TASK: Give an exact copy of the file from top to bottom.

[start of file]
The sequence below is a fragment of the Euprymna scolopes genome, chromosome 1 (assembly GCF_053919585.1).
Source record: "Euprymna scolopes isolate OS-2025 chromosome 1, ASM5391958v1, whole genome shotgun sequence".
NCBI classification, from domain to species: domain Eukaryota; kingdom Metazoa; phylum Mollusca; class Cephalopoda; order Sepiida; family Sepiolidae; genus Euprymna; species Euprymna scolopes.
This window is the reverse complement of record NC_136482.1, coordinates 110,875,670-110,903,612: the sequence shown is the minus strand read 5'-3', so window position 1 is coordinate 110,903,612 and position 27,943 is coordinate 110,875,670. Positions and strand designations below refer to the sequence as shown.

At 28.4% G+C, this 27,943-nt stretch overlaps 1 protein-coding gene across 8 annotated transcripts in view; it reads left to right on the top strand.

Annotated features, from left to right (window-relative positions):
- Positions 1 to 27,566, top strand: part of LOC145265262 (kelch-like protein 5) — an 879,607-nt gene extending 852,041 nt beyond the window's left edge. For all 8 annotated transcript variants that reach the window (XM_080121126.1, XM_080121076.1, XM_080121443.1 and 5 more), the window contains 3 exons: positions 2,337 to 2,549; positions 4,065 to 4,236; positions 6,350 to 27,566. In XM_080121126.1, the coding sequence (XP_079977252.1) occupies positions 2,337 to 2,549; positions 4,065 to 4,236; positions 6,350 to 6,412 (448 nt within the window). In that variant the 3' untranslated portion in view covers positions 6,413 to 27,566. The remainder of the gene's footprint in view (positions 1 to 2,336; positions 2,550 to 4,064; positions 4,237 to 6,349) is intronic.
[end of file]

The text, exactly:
The sequence below is a fragment of the Euprymna scolopes genome, chromosome 1 (assembly GCF_053919585.1).
Source record: "Euprymna scolopes isolate OS-2025 chromosome 1, ASM5391958v1, whole genome shotgun sequence".
NCBI classification, from domain to species: domain Eukaryota; kingdom Metazoa; phylum Mollusca; class Cephalopoda; order Sepiida; family Sepiolidae; genus Euprymna; species Euprymna scolopes.
This window is the reverse complement of record NC_136482.1, coordinates 110,875,670-110,903,612: the sequence shown is the minus strand read 5'-3', so window position 1 is coordinate 110,903,612 and position 27,943 is coordinate 110,875,670. Positions and strand designations below refer to the sequence as shown.

At 28.4% G+C, this 27,943-nt stretch overlaps 1 protein-coding gene across 8 annotated transcripts in view; it reads left to right on the top strand.

Annotated features, from left to right (window-relative positions):
- Positions 1 to 27,566, top strand: part of LOC145265262 (kelch-like protein 5) — an 879,607-nt gene extending 852,041 nt beyond the window's left edge. For all 8 annotated transcript variants that reach the window (XM_080121126.1, XM_080121076.1, XM_080121443.1 and 5 more), the window contains 3 exons: positions 2,337 to 2,549; positions 4,065 to 4,236; positions 6,350 to 27,566. In XM_080121126.1, the coding sequence (XP_079977252.1) occupies positions 2,337 to 2,549; positions 4,065 to 4,236; positions 6,350 to 6,412 (448 nt within the window). In that variant the 3' untranslated portion in view covers positions 6,413 to 27,566. The remainder of the gene's footprint in view (positions 1 to 2,336; positions 2,550 to 4,064; positions 4,237 to 6,349) is intronic.